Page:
These listings, awards and accolades are a great recognition of the collaborative efforts of the Guyana Tourism Authority, the Tourism and Hospitality Association of Guyana and the Department of Tourism in the furtherance of the National Tourism Strategic Action plan, especially as it relates Vision 2025. Vision 2025 envisions that Guyana aims to be recognised internationally by 2025, as a leading sustainable tourism destination.
An Interview with Brian Mullis – Director of the Guyana Tourism Authority
On the true value of Guyana’s tourism product

What I love most about tourism is that, unlike oil and gas, which doesn’t employ that many people directly, travel and tourism does. It’s a labour intensive industry. The last data we got last year showed that directly and indirectly, 22,000 jobs have been created because of tourism, still a very important metric and one we can continuously build on. In 2018 expenditure data indicated that tourism amassed some $62.6 billion Guyanese dollars and in 2019, approximately some $66 billion Guyanese dollars gross – all direct economic impact.

Average expenditure per visitor is near perfectly aligned with the international average expenditure per visitor in a destination. We knew we weren’t at the lower level but we were using $500 per person and now it’s closer to US$1100, all of a sudden tourism becomes the second largest export sector in Guyana. That’s something that really needed more investment and we now have interest and an appetite in the Ministry of Finance and other decision makers are seeing the value of tourism. If we look at US$1100, and that’s an interesting number, but that’s just the direct impact; which would be the spending on those businesses – the hotels then buy goods and services from different people, that’s indirect and then other employees then spend money on the local economy- that’s the induced economic impact so when you combine those 3 things- then you can start to see that those cross cutting aspects really make tourism a low hanging fruit and an opportunity for Guyana to support its longstanding sustainability in general, whether it’s the low carbon development strategy or the newer green state development strategy .

Brian T Mullis – Director, Guyana Tourism Authority

Guyana is very fortuitous from an international perspective to have had leadership to protect its natural heritage. Knowing that when tourism is well managed and only when it is well managed, it could maximise socio-economic outcomes, the money side of it is really easy to understand.

On maintaining our Protected areas
In terms of protection – I think one of the main things that I hope to see Guyana continue to do long after my involvement is look at a value-based versus a volume-based strategy. Marketing is actually the easiest thing we do in our portfolio; we help to develop national policy, licensing and training. Marketing is actually the easy part. More and more travellers around the world are looking for not only authentic experience, in other words, not very touristy, in a traditional sense, they want to meet local people and hang out where the locals hang out and have those immersive experiences. Also we’re seeing a growing market share for nature and culture tourism. These travellers that have an affinity for sustainable tourism, they want to leave a positive impact on the people and places they visit which means that they spend more and stay longer in the destinations they visit.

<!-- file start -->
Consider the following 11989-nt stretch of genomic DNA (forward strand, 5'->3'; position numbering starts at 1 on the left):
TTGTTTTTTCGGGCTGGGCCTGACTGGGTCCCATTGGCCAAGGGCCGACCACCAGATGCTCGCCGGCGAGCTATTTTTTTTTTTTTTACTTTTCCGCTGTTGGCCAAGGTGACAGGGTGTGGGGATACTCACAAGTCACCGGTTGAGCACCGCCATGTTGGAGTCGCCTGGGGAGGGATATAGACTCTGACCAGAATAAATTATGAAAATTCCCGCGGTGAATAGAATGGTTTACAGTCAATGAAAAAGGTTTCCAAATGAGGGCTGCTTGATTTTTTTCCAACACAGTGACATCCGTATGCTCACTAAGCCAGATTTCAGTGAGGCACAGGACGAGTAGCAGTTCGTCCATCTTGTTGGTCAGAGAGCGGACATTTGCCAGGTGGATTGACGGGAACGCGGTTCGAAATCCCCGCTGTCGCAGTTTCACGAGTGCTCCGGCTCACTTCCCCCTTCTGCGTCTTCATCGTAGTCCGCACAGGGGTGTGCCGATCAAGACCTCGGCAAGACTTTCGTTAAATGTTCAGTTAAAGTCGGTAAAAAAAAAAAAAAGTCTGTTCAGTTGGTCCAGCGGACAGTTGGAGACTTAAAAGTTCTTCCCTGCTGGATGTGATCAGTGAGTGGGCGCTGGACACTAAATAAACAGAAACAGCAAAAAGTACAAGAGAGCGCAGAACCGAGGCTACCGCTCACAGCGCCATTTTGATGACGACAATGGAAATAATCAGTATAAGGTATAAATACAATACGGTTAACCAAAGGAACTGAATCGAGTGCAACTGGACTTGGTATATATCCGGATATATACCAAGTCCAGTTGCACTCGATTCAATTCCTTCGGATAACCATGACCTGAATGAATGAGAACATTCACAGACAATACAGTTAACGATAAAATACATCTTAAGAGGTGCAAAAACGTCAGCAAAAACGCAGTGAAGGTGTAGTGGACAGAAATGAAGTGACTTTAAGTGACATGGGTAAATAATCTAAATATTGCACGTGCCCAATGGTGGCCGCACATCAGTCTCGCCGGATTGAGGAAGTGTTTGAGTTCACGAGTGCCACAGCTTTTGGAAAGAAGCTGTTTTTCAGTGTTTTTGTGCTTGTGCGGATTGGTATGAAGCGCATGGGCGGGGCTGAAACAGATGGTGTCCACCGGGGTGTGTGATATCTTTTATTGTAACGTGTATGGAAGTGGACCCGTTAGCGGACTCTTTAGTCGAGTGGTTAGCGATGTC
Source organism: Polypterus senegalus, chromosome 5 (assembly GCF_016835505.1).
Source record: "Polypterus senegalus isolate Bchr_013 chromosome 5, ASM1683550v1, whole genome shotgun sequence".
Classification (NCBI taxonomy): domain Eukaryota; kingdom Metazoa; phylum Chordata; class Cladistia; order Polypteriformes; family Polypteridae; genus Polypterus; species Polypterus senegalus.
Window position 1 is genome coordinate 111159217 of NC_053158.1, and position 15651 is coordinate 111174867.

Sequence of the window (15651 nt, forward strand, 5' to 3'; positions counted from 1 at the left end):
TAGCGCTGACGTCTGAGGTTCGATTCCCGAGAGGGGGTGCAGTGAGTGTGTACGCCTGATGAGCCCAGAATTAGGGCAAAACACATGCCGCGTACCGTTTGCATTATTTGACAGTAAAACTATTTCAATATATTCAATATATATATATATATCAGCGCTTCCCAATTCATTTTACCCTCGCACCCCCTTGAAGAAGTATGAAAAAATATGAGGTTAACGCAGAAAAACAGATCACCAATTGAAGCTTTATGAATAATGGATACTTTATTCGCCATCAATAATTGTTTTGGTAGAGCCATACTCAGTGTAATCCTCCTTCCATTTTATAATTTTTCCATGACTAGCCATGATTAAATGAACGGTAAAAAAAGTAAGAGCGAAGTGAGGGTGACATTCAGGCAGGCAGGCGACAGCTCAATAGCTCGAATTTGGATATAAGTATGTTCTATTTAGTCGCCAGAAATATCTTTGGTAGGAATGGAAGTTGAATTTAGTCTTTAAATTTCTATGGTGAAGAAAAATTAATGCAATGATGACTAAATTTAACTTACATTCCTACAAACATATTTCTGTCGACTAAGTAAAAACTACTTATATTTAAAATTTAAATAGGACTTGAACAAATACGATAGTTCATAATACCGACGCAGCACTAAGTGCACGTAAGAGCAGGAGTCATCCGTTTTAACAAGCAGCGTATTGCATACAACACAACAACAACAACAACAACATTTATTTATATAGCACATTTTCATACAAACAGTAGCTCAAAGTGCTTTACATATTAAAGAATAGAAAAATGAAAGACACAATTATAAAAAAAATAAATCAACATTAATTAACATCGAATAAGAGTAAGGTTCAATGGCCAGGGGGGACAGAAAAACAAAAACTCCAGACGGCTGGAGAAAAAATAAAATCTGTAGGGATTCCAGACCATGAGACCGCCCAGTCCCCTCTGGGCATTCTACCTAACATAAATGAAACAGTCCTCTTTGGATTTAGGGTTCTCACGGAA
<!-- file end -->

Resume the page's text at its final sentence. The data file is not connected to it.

Whether we extend the number of protected areas or not, our indigenous peoples have been protecting their ecosystems for millennia as part of their ancestral heritage – as the guardians and beneficiaries of those ecosystems, they are arguably in the best position to continue to protect those eco – systems to where tourism is a sustainable form of commerce that can help them to do that. Fortunately, we have some of the world’s best examples with Rewa, Surama, Yupukari and up and coming communities like Karasabai.
Adventure travellers and nature-based travellers are generally more willing to put up with a little bit more hardship to access those unique experiences. With Guyana – we can improve our infrastructure and that would improve tourism, but at the same time, when we improve roads, it does open up exploitation too – the forest would be more exposed to being processed, wildlife will be more accessible to both the legal and illegal wildlife trades. There are trade-offs.

Cabins at Iwokrama

We were able to finalise a Memorandum of Understanding with the Protections Commission, Ms Denise Fraser who sits on our Board of Directors and a Deputy Director who sits on their board of directors – so that opened communications so that we can help them determine how best to utilise tourism to achieve their aims and they can weigh in on strategic matters.

We have focused on our core markets, if we look at where most people come from, it’s the United States and Canada, and to a certain extent the United Kingdom. Nature, adventure and culture travellers, diaspora and domestic travellers are the ones we are trying to reach. Brand pillars are active exploration, nature and wildlife, birding – market is very unique in and of itself, then we have the culture and heritage as they are embedded in everything we do and we’re the only country in the world where indigenous tourism is one of our primary areas of focus for tourism development.